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Black contributions to mental health.

 

February is Black History Month.

During Black History Month, it is imperative to remember and honor the enormous contributions of Black mental health experts and advocates. They have not only expanded our understanding and treatment of mental health disorders, but their pioneering study has also addressed the particular difficulties that Black communities encounter.

Dr. Solomon Carter Fuller —

was a prominent pioneer in the field of psychiatry. He was the United States’ first African American psychiatrist, born in Liberia in 1872. He made an important contribution to the early understanding of Alzheimer’s disease. Dr. Fuller’s work at Boston University School of Medicine, where he worked closely with Alois Alzheimer, established the path for future research on neurodegenerative illnesses and stressed the critical role of inclusion in scientific inquiry.  

Dr. Mamie Phipps Clark and her husband, Dr. Kenneth Clark–

conducted the important “doll test” research. These research proved how segregation harmed African American children’s sense of self, influencing the landmark 1954 Supreme Court decision in Brown v. Board of Education, which desegregated public schools.Dr. Clark’s work highlights how mental health advocacy can motivatesocial change and provides an excellent example of the connection between psychology and social justice. 

Clark, K.B., and Clark, M.P. (1950). Racial identification and preference in Negro children.In T. M. Newcomb and E. L. Hartley (Eds.), Readings in Social Psychology (pp. 169–178), New York: Holt.  

Dr. Bebe Moore Campbell

a well-known author and journalist, has contributed to raising awareness of mental health concerns in minority communities by emphasizing the Black community’s mental health needs.The National Minority Mental Health Awareness Month began in July, due in part to her advocacy, which raised public awareness and provided assistance to marginalized people.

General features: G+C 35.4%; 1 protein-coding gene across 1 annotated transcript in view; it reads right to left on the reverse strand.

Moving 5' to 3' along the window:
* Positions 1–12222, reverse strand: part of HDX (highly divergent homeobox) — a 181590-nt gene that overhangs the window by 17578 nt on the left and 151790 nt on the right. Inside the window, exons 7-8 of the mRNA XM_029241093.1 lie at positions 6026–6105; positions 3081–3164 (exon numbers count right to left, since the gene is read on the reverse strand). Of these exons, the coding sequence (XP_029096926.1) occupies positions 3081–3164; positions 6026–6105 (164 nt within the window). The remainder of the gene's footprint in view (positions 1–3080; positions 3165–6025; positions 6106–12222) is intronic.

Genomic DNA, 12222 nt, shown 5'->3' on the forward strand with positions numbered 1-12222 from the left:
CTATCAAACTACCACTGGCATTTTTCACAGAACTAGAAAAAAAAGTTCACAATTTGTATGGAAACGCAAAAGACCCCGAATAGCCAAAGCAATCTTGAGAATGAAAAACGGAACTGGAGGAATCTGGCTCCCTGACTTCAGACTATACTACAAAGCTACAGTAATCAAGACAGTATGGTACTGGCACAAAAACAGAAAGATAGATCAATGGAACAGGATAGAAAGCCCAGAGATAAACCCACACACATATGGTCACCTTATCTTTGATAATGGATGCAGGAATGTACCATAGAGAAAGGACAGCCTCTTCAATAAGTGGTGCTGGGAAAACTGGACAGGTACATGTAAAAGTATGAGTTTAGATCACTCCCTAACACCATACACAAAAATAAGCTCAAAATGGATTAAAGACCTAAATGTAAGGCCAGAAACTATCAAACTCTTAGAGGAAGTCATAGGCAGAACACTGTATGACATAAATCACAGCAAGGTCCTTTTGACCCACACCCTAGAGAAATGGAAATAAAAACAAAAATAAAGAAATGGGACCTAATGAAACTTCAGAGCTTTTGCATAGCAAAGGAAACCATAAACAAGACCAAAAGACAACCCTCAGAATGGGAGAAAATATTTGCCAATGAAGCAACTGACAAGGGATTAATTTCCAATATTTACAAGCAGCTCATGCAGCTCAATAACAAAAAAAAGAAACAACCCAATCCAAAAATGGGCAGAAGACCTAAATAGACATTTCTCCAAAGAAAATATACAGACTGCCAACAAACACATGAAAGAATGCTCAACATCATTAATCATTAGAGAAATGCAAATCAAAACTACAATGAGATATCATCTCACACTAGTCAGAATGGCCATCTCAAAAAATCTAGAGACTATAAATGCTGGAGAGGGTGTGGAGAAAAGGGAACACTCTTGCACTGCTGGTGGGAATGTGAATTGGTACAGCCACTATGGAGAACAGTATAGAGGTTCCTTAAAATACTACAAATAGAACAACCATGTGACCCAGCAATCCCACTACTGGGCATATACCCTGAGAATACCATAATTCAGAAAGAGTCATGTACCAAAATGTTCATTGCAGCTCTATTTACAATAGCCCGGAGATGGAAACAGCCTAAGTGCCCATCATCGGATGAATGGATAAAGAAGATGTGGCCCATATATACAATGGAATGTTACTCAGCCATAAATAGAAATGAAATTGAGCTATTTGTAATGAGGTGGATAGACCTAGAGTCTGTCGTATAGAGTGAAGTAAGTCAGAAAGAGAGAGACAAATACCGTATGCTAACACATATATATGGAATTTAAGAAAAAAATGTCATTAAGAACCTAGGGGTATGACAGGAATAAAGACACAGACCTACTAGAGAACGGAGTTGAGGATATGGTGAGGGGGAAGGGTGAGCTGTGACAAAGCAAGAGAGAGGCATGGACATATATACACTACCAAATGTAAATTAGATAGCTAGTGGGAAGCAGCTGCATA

“72 Hour Hold” is one of her books on navigating mental illness in the family.  

Dr. Joy DeGruy’s–

 research on Post-Traumatic Slave Syndrome (PTSS) has shed light on the long-term psychological effects of racism and enslavement on African Americans.Her research underscores the importance of culturally applicable mental health interventions to combat the effects of past trauma. 

“Post-Traumatic Slave Syndrome: America’s Legacy of Enduring Injury and Healing.”  

These are just a few of the many Black professionals whose work have had a significant impact on the field of mental health. Their work encourages more accessible and equitable mental health treatments while simultaneously improving scientific and clinical understanding. 

In recognition of Black History Month, let us commit to work toward a mental health care system that truly addresses racial disparities so as to properly recognize these achievements.  

By acknowledging and publicizing these innovators’ accomplishments, we can work toward a future where mental health services are readily accessible,responsive of Black people’s needs, and respectful of what they endured. 

Reflecting on all of these achievements increases our capacity for resilience and highlights the importance of representation.It stresses the necessity of ongoing advocating to ensure everyone has equitable access to mental health services.This is the fundamental and ongoing mission of CCD.

 

 

 

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